Katie's mean treatment of a classmate results in expectable consequences. She meets with the principal, then weekly with a school counselor to learn more about "bullying behaviors." To make up for the hurt she caused, she turns her journal of those meetings into a book about bullying, narrated in a believable first-person voice. Borrowing design features from the popular Wimpy Kids series—lined paper, doodles and a typeface that imitates hand printing—this surprisingly useful self-help title is clearly aimed at upper-elementary-school readers. Among the "quick facts" Katie quotes (from studies cited in the backmatter) is that 74 percent of eight to 11-year-olds report that bullying occurs in their schools. While Katie used words, body language and silence to bully her friend Monica, she also describes cyber-bullying and physical bullying. Her counselor's six "empower tools" offer excellent responses beyond the well-meant but usually ineffective advice to ignore it, and she explains the difference between tattling—to hurt someone—and reporting—when someone is getting hurt. This fictional cure will resonate with its intended audience. (author's note, recommended resources for adults and children.ÃÂ (Fiction. 8-13)Copyright Kirkus 2010 Kirkus/BPI Communications.All rights reserved.
Katie, the antagonist of Ludwig's My Secret Bully, is back, this time narrating her own rehabilitation. Drawing on the tropes of the personal journal, the confessional, and the self-help shelf, this illustrated mock-notebook depicts how Katie, now in school-mandated counseling, owns up to her actions, deepens her understanding of "bullying behaviors" ("I used to think of bullying as only being physical"), and learns how to "become a better friend." Ludwig packs a lot of expertise and teachable moments into these pages, which often strains the authenticity of Katie's voice, leaving little sense of her character. An unfortunate reliance on quotes from famous people also prompts responses from Katie like, "Mr. Gandhi sure sounds a lot like my grandma." Adams, a debut illustrator who combines naïf drawings with collage, has the same problems: her pages often feel over-designed and glib. Still, bullies (and maybe victims) will undoubtedly recognize some of their own troubles as they follow Katie's journey. Ages 7-11. (Aug.)[Page ]. Copyright 2010 PWxyz LLC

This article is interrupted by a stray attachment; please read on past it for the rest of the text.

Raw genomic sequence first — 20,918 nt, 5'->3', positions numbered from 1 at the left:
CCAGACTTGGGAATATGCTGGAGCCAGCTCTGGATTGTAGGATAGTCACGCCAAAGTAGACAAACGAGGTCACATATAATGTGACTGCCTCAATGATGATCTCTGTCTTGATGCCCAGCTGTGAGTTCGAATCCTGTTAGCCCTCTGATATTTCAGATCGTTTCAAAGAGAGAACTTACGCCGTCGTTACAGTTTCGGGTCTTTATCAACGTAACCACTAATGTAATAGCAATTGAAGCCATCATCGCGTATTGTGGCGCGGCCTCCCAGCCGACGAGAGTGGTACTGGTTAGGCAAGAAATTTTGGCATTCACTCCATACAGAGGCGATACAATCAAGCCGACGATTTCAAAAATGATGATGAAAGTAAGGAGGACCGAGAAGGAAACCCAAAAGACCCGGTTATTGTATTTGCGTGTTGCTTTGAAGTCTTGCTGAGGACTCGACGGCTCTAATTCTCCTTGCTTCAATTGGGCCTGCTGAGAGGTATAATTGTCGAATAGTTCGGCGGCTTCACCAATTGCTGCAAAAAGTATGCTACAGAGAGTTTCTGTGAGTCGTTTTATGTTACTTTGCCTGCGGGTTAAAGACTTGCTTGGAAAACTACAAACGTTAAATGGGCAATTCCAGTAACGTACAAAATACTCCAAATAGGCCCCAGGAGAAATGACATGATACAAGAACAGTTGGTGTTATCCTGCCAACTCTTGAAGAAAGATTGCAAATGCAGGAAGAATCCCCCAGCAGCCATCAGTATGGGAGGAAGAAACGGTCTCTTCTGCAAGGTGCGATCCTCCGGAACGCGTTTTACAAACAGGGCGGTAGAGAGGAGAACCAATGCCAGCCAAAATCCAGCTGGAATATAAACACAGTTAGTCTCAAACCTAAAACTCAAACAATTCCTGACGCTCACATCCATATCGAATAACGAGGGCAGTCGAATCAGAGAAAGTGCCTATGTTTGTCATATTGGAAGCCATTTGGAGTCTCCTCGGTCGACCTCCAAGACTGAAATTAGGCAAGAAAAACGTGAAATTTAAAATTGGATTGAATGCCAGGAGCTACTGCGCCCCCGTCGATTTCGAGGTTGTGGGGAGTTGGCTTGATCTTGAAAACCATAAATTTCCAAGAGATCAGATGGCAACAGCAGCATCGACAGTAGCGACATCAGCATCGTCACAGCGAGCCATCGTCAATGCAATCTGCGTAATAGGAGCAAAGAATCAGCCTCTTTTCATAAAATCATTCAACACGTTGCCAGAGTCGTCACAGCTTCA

Gr 3-6--In a fictional scrapbook, a self-confessed former bully recounts both her own actions as a perpetrator and the steps she took to rectify her behavior. Under the guise of giving an insider's look, Katie provides information about why bullies do what they do and some possible steps that targets and bystanders can take to stand up to them. Meant to offer advice, the insights occasionally feel too adult to be truly accessible to kids, but the language and casual writing style are age appropriate. Despite the moments when Katie's transformation seems too pat and convenient to be believable, the advice is sound and there are specific examples that will be helpful, even if older readers may feel as though they've heard it all before. Jotted notes, doodles, and related quotes are peppered throughout, adding to the scrapbook format. The illustrations are a mix of collage and drawings; they are fun but not particularly noteworthy. Further reading for children and adults, as well as the websites listed at the end of the book, are useful resources.--Jody Kopple, Shady Hill School, Cambridge, MA[Page 79]. Copyright 2010 Reed Business Information.